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HomeSECURITYThe 25-year controversy over consciousness is finally resolved

The 25-year controversy over consciousness is finally resolved


The 25-year controversy over consciousness is finally resolved

Two scientists have ended a long-term controversy and shared their views on one of the most mysterious natural phenomena.

Two scientists – a neuroscientist and a philosopher – met on the NYU stage to settle a bet on consciousness dating back to Bill Clinton’s presidency. They debated whether science could find a neural mechanism that explains how the brain, a piece of matter, generates subjective states of consciousness such as feelings, thoughts, and emotions.

The controversy began in 1994 at a conference in Tucson, Arizona on the scientific foundations of consciousness. The neuroscientist Christoph Koch and the philosopher David Chalmers have opposing views. Koch argued that consciousness is a scientific problem that can be solved by looking for neural correlates of consciousness – specific patterns of brain activity associated with various aspects of consciousness. Chalmers argued that no physical processes can explain why perceptions are accompanied by conscious sensations. He called this the “hard problem” of consciousness and suggested that the solution might lie in the fact that “information” is a fundamental property of reality.

In 1998, Koch bet Chalmers on a case of wine that within 25 years—that is, by 2023—researchers would discover a “clear” neural pattern underlying consciousness. However, over the following decades, Koch became less sure of his position and acknowledged the complexity of the problem. He also changed his vision of the neural correlates of consciousness and began to see them as dynamic and multilevel processes.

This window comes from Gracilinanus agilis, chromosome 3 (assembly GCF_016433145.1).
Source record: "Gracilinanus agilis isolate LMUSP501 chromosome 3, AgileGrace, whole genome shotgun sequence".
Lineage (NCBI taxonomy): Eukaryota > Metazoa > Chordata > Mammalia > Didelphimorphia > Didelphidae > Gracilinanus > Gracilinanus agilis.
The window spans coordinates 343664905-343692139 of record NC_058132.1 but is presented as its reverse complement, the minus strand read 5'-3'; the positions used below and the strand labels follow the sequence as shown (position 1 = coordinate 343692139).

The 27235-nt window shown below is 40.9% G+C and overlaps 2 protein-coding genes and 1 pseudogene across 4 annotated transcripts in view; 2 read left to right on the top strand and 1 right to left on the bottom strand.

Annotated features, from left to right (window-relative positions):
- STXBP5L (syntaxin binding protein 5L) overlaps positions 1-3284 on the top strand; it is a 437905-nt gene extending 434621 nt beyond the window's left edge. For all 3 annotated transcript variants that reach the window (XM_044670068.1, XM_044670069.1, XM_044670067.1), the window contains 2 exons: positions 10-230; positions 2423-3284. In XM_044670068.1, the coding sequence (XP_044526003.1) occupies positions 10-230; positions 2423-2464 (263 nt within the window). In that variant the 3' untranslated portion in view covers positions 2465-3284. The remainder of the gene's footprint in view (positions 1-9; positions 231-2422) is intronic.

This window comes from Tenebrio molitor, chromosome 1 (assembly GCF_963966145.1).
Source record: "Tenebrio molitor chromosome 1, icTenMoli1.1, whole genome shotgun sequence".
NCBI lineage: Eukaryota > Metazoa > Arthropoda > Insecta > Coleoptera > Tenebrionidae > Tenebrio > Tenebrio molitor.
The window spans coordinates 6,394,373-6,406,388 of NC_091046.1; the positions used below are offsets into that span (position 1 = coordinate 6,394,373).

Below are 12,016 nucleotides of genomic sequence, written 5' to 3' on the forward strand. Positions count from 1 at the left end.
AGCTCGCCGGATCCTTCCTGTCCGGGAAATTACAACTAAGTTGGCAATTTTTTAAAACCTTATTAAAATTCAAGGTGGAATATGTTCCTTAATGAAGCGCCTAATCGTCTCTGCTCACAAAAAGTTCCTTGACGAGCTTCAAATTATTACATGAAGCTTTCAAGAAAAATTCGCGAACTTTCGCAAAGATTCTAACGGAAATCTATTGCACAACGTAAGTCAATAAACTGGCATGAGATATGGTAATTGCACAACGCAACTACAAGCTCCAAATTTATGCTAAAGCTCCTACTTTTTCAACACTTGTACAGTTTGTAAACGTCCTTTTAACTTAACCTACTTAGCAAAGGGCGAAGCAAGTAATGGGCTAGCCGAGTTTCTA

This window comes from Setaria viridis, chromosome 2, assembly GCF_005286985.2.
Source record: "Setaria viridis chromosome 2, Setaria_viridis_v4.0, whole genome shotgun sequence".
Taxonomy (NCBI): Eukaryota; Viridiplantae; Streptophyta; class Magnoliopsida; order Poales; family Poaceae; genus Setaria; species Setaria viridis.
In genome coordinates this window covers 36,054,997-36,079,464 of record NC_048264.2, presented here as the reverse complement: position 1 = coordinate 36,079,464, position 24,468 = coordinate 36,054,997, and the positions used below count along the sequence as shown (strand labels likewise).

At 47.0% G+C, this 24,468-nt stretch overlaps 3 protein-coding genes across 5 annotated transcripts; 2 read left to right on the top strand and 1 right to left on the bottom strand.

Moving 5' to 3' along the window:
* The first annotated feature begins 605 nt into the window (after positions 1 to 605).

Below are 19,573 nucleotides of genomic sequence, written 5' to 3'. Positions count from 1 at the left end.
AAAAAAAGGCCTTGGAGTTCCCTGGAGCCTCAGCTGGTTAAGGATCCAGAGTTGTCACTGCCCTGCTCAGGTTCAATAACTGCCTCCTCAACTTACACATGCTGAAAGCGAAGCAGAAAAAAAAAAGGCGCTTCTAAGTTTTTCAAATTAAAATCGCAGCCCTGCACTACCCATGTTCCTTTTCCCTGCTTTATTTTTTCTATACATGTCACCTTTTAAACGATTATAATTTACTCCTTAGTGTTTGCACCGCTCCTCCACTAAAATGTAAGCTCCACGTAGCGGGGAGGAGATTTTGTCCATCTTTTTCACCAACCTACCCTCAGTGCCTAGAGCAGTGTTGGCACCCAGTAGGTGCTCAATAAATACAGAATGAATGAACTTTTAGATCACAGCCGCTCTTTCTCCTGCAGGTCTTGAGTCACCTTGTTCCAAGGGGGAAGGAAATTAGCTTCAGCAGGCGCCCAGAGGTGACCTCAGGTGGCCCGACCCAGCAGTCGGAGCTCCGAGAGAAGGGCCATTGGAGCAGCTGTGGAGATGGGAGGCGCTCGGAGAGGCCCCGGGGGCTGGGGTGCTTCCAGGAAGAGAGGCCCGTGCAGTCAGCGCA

On Friday night, Koch and Chalmers announced the outcome of their dispute. Koch conceded defeat and gave Chalmers a case of red wine from California. He also expressed his respect for Chalmers’ philosophical approach and called for more dialogue between neuroscientists and philosophers. Chalmers thanked Koch for his openness and honesty and stressed the importance of experimental data for a theory of consciousness. He also stated that he did not consider the problem of consciousness to be unsolvable and that he was ready to make a new bet on the future.

Koch then doubled down. He predicted that twenty-five years from now, when he is 91 and Chalmers is 82, consciousness researchers will achieve the “clarity” that now eludes them. Chalmers, shaking hands with Koch, accepted the bet.

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